Introduction to headless CMS: pros, cons and the future
Welcome to the age of headless technologyIn a digital era of a variety of devices and channels, an accessible and responsive website might no longer be sufficient. A seamless and interactive digital user experience across multiple channels is the key to success. CMSs have evolved throughout the years. Contentful, for example, has introduced content infrastructure as the modernized way of putting content management in your stack while Bloomreach promises a hybrid CMS solution. A headless CMS is an approach where the “head” is chopped off from the “body.”The head represents the presentation layer or the front end. The body refers to the back end where the content repository is the main component. The big promise of headless CMS is to enable you to reuse the same content delivered through different channels. The content is not restricted to just one form of presentation. The headless CMS is a good solution for seamless digital experiences in this fast-paced omnichannel world. With smart TVs, mobiles, laptops, etc., customers are now more connected than ever, and they expect a consistent experience and high-quality content across all digital channels. Imagine that you have a TV guide, and the content consists of the title and a description of the show. The description of the show is the same no matter what the channel is or when it will be aired, like in a show rerun 10 years from now. With headless CMS, you can use and reuse the description for several interfaces like in a magazine, a digital TV, an app, or on a webpage. The traditional CMS is very page-focused. Nowadays, there’s a need for the websites to become more dynamic and interactive.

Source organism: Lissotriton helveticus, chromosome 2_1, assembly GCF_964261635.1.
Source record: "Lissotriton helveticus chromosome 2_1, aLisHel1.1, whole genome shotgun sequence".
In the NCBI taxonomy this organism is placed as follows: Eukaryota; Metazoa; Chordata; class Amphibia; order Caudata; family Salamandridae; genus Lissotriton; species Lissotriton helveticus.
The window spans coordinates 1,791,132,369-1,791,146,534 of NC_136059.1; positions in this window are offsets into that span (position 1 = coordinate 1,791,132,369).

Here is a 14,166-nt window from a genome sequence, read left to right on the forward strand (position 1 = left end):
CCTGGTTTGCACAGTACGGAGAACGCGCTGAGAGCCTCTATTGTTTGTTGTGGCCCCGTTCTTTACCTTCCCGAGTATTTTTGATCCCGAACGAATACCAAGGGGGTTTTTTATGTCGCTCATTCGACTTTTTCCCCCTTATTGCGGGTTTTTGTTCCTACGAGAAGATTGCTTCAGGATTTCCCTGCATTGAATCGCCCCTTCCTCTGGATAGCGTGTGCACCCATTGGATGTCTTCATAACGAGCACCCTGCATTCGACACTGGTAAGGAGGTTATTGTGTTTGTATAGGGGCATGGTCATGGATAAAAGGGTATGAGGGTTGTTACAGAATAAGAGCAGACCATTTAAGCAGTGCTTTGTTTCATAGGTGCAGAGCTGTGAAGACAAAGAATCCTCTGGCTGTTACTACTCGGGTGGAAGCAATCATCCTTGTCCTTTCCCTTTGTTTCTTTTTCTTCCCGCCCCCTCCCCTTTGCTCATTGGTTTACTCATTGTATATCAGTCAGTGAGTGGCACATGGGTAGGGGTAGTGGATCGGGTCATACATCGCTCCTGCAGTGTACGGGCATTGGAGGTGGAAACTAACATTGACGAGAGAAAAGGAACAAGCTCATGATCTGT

Traditional vs headless CMSThe biggest difference between traditional and headless CMS is that headless CMS doesn’t have a presentation layer. The presentation layer is completely separate from the CMS, and can be controlled with code. With headless CMS, content comes first, then the presentation layer. It starts with what you want to say before how you want to present it. With a headless CMS, you need to start with a content model. A content model describes the content created, how it is structured and categorized. A good content model should reflect current needs, use cases, and customer journeys. The key thing in content modeling is to organize and structure the content in a way that allows for an easy reuse. It’s important to note that managing the content model and the content are two separate things:
- Content model is developed as a code. Manage it as you manage your code.
- Content creation and approval is something you keep on producing.
What drives separation of front end and back endThere are 5 things that drive separation of front end and back end:
- Consumer expectations for superior user experience are growing rapidly. The expectation-level for user experiences is no longer set by direct competitors. It’s the global giant vendors that dictate and set the bar for user experience. There’s an immediate need for the rest to exceed that expectation, be better, be more relevant and offer something more personal.
- There is a surging need for flexibility at the presentation layer because digital channels are driving the customer experience more and more. Organizations want to utilize their content on mobile sites and consider the IoT capabilities in the future.
- Software vendors in the digital experience markets want to offer a comprehensive suite of functionalities. This is well demonstrated in Adobe’s recent acquisitions of Magento (ecommerce) and Marketo (marketing automation). At the same time, organizations fear vendor lock-ins. With the explosion of screens and different places where users consume content, it’s hard to believe that one vendor can offer it all.